As I continue to look at God’s Word with leadership lenses, I couldn’t help but realize that in the story I read this morning (Matthew 27) where Jesus is falsely accused and sentenced to death, that God placed two leaders side-by-side for a study in contrast.
– Pilate: the cowardly leader
– Jesus: the silent but courageous leader
As Pilate began to question Jesus, knowing this ordeal could end in Jesus’ death, Pilate was shocked that Jesus didn’t speak against the accusations. Jesus wasn’t consumed with self-preservation as Pilate was:
Matthew 27:12-14 (New Living Translation)
“But when the leading priests and the elders made their accusations against him, Jesus remained silent. ‘Don’t you hear all these charges they are bringing against you?’ Pilate demanded. But Jesus made no response to any of the charges, much to the governor’s surprise.'”
Two leaders with two very different motivations. Pilate was fully engaged in self-preservation mode. He was going to protect himself at all costs, even if it meant violating his conscience.
Yet, Jesus remained confident because His highest priority was not self-preservation. He was intent on carrying out the Father’s will – doing the right thing. If it meant that He would have great harm brought upon Him as a result, then so be it.
Only the most uninformed would try to excuse Pilate for shirking his leadership responsibilities. The text clearly tells us that Pilate accurately assessed what was taking place. He knew that Jesus had done no wrong:
Matthew 27:18 (New Living Translation)
“(He knew very well that the religious leaders had arrested Jesus out of envy.)”
So, Pilate was the positional leader in this situation. Folks had come to him for his council. He knew that an innocent man stood before him. Yet, since his mind was fully locked into self-preservation mode, he was about to do the cowardly thing, violate his conscience, and send an innocent man to his death.
Pilate would have reasoned: “Even though he is innocent, it is better for Jesus to die than for me to lose my job and be reprimanded by Rome!”
Rather than use his position of leadership to speak decisively against an injustice, he showed his cowardice and looked for a way out.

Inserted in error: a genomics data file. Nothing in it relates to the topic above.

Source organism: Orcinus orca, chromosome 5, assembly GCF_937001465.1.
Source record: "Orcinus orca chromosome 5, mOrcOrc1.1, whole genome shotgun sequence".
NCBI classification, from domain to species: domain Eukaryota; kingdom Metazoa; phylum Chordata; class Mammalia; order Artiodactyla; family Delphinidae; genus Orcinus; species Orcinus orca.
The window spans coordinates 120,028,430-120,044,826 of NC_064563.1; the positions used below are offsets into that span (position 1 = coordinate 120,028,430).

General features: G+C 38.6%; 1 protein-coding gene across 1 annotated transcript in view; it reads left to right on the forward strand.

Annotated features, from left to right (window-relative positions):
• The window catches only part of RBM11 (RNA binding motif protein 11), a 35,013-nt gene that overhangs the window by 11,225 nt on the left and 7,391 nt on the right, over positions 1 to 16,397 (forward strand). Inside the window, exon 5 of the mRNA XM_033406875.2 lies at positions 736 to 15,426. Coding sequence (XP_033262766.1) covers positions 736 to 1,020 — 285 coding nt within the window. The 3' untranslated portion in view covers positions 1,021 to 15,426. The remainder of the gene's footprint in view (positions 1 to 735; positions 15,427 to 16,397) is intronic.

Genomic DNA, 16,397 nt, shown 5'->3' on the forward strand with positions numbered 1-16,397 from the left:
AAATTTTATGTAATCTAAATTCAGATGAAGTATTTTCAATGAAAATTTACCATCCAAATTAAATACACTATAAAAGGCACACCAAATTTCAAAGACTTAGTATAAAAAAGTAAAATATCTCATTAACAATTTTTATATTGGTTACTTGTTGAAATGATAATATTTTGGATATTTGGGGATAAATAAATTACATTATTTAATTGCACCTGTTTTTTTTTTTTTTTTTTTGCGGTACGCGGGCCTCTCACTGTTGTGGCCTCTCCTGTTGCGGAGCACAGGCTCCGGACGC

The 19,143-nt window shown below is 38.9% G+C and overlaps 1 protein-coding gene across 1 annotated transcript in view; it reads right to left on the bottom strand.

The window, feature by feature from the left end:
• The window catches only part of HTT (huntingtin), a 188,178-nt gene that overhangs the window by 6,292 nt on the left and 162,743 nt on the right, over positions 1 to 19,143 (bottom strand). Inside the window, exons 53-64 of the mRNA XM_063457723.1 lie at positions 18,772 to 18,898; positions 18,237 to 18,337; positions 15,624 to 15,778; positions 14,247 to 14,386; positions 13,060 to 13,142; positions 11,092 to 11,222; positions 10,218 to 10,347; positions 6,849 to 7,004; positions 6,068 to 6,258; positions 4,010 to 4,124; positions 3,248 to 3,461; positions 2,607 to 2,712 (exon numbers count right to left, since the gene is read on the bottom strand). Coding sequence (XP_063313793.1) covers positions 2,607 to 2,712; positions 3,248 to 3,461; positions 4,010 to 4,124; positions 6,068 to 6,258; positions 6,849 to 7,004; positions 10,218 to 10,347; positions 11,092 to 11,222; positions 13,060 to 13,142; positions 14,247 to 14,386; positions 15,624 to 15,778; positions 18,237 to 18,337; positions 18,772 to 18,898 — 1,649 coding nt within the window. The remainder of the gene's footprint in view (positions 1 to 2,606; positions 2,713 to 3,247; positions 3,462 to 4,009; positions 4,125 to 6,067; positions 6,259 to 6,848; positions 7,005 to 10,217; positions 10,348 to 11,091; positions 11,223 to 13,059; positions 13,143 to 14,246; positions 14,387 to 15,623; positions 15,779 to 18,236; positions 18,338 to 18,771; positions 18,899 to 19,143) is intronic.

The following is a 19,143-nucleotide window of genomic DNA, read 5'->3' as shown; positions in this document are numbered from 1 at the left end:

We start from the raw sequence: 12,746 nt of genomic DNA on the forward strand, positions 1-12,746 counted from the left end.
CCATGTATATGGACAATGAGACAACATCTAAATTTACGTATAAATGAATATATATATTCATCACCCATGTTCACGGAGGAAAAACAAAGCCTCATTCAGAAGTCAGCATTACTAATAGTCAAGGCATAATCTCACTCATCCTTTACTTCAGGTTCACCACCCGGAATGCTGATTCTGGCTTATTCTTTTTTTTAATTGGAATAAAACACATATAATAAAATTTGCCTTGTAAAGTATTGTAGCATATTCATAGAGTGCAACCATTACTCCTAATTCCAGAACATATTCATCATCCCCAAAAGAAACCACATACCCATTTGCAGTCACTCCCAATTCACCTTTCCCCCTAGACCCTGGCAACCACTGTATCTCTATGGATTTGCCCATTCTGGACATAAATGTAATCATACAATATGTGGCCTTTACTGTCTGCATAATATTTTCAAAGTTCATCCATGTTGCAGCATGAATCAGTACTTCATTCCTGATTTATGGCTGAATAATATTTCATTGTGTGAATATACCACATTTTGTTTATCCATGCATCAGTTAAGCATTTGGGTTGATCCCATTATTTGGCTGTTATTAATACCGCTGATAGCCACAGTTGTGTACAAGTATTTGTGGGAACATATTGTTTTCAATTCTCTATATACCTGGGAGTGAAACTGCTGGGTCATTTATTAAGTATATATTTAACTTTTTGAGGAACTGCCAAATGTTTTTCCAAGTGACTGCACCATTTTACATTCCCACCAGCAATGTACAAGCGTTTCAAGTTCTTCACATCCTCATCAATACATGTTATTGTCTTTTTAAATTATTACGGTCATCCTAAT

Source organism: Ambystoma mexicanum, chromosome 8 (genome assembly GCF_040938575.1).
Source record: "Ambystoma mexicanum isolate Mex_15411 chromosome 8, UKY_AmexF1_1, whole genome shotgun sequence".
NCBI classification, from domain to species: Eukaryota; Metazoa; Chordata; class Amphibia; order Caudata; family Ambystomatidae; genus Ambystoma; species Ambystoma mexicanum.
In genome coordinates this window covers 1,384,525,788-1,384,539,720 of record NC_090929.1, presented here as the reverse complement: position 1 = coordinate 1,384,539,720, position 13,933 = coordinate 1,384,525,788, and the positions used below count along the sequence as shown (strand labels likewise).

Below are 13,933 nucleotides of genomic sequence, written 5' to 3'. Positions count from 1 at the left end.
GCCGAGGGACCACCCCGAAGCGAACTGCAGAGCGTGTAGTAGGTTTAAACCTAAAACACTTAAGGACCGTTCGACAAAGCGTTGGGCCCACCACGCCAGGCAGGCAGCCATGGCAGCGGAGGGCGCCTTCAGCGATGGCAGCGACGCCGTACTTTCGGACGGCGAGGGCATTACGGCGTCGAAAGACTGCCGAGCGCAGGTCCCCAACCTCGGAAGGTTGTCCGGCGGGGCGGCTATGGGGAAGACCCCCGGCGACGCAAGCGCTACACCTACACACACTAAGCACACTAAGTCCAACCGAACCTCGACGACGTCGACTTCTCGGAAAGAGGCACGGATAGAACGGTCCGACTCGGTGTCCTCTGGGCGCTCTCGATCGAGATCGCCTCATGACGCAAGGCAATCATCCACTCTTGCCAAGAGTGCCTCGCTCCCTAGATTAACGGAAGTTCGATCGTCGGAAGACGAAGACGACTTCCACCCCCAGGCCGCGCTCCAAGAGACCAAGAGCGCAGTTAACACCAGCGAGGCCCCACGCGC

If you’ll notice in these next verses, he was shirking his leadership responsibilities. Rather than standing courageous to resist a groundswell of injustice, he continued to entrust the final decision to the people. He was a coward indeed!
“Meanwhile, the leading priests and the elders persuaded the crowd to ask for Barabbas to be released and for Jesus to be put to death. So the governor asked again, ‘Which of these two do you want me to release to you?'”
“The crowd shouted back, ‘Barabbas!'”
“Pilate responded, ‘Then what should I do with Jesus who is called the Messiah?'”
“They shouted back, ‘Crucify him!'”
“‘Why?’ Pilate demanded. ‘What crime has he committed?'”
“But the mob roared even louder, ‘Crucify him!'”
“Pilate saw that he wasn’t getting anywhere and that a riot was developing. So he sent for a bowl of water and washed his hands before the crowd, saying, ‘I am innocent of this man’s blood. The responsibility is yours!'”
Can you believe those last few words! “The responsibility is yours!”?
Pilate was a coward. He cared more about himself than justice. He cared more about his position of authority than what that position of authority stood for. So, he cowardly shirked his responsibilities and allowed a grave injustice to take place! But, at least he got to keep his job.
So, let’s quickly bring this home: what kind of leader are you? As a parent, a boss, a pastor, a student who can influence your peers, etc., are you a leader who is courageous and stands for truth and justice even though it may cause you harm? Or, are you gripped by the motivation of self-preservation that debilitates you and keeps you from doing the right thing?
Refuse to be like cowardly Pilate! Stand for truth and justice! Trust God with the rest.